Rule 14a-8 (the Rule) sought to facilitate "functional corporate democracy" between a company's management and shareholders. The Rule allows shareholders to include proposals in a company's proxy materials. Management can, however, exclude a proposal on a number of substantive and procedural grounds. Subsection (f) requires that companies provide proponents with notice of, and an opportunity to correct, certain procedural deficiencies. Issuers have fourteen days to issue the notice and shareholders have the same period to respond.

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Tuesday
May232017

Limiting the Limited Number of Shareholder Proposals under   Rule 14a-8

[PDF]

Renee Himes

Rule 14a-8 (the Rule) provides shareholders with the opportunity to advise corporate action through inclusion of proposals in a company's proxy statement. The Securities and Exchange Commission (SEC or Commission) qualified the availability of the provision through a number of procedural thresholds for submission as well as substantive grounds for exclusion. These include a limit to a single submission per shareholder to each company.

Click to read more ...

Tuesday
May232017

What’s in a Name: Rule 14a-8(l) and the Identification of Shareholder Proponents

[PDF]

Erin Stutz

Section 14(a) of the Securities Exchange Act of 1934 authorizes the Securities and Exchange Commission (SEC) to adopt proxy rules "necessary or appropriate in the public interest or for the protection of investors." Pursuant to this authority, the SEC in 1942 promulgated Rule 14a-8 in order to give shareholders a greater voice in the corporate governance process. Requiring the inclusion of shareholder proposals in a company's proxy statement, the rule also contains a number of procedural conditions and substantive limitations. Specifically, a shareholder may not submit more than one proposal to a single company and proposals cannot exceed 500 words.

Click to read more ...

Tuesday
May232017

Excluding Proposals in the Absence of Corporate Authority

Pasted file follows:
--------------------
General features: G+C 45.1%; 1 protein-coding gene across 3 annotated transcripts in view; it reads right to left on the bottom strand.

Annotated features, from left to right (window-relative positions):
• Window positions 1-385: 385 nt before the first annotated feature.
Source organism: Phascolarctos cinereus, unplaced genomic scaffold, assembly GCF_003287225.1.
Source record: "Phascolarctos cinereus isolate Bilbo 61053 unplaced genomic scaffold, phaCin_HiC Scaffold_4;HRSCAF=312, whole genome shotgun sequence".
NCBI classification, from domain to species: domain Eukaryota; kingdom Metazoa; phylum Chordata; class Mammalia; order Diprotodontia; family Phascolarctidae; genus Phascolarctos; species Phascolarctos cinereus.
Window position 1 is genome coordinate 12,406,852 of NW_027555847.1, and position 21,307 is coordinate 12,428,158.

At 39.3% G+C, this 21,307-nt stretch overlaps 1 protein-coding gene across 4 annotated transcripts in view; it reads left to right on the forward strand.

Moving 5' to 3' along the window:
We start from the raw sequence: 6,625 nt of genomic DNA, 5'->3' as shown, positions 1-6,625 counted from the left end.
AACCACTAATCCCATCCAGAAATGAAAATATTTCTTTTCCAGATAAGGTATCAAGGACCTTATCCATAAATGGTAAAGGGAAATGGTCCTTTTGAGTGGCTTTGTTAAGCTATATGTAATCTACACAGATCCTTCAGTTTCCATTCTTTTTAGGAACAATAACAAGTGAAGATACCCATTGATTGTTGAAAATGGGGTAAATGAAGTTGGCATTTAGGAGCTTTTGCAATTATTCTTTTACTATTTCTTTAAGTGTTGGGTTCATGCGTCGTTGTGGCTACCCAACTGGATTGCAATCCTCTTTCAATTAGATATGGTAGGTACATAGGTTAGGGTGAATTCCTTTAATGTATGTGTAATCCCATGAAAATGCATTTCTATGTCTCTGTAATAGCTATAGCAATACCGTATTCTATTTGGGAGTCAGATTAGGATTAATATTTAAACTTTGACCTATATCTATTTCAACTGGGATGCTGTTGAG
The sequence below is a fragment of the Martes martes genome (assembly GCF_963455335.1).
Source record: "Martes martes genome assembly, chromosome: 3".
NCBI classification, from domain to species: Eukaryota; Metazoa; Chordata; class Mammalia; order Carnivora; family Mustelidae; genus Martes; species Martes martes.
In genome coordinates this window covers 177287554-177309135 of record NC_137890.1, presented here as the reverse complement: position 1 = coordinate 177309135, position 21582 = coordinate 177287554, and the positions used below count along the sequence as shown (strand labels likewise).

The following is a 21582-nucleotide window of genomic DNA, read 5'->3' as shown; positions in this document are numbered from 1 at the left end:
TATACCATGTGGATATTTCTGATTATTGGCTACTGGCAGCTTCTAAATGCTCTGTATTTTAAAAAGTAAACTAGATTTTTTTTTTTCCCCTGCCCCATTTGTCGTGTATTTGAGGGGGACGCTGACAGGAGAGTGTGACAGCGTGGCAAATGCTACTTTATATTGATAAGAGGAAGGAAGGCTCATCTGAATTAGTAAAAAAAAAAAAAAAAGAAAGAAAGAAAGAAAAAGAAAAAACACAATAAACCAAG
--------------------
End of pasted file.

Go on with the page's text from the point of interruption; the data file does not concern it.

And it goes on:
[PDF]

Donovan Gibbons

Rule 14a-8 requires inclusion of a properly submitted shareholder proposal in the company's proxy statement. The Rule, however, also includes thirteen substantive grounds for exclusion. Specifically, subsections (i)(6) permits omission of a proposal if "the company would lack the power or authority to implement the proposal."

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Tuesday
May232017

Finding the Grievance in the Personal Grievance Exclusion

[PDF]

Jon Wagner

Rule 14a-8 (the Rule) requires the inclusion of a shareholder proposal in a company's proxy statement. The Rule, however, provides thirteen substantive grounds for exclusion. Subsection (i)(4) allows for the omission of proposals relating to the "redress of a personal claim or grievance against the company or any other person." Originally introduced to prevent "abuse of the [shareholder proposal] rule," the exclusion sought to eliminate proposals intending to "achieve personal ends . . . not necessarily in the common interest of . . . security holders generally."

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Wednesday
Apr192017

Two Bills Demonstrate the Difficulty in Legislating Teen Sexting

[PDF]

Jennifer Eyl

In November 2016, Cañon City High School, in Cañon City, Colorado, was rocked by a scandal involving 300 sexually explicit images of students being shared among more than 100 teenagers. This case, and others around the country, have caused considerable consternation among prosecutors, school officials, parents, and those who want to ensure juveniles do not suffer criminal consequences for acting like teenagers in the age of easily created, shared and exploited digital images.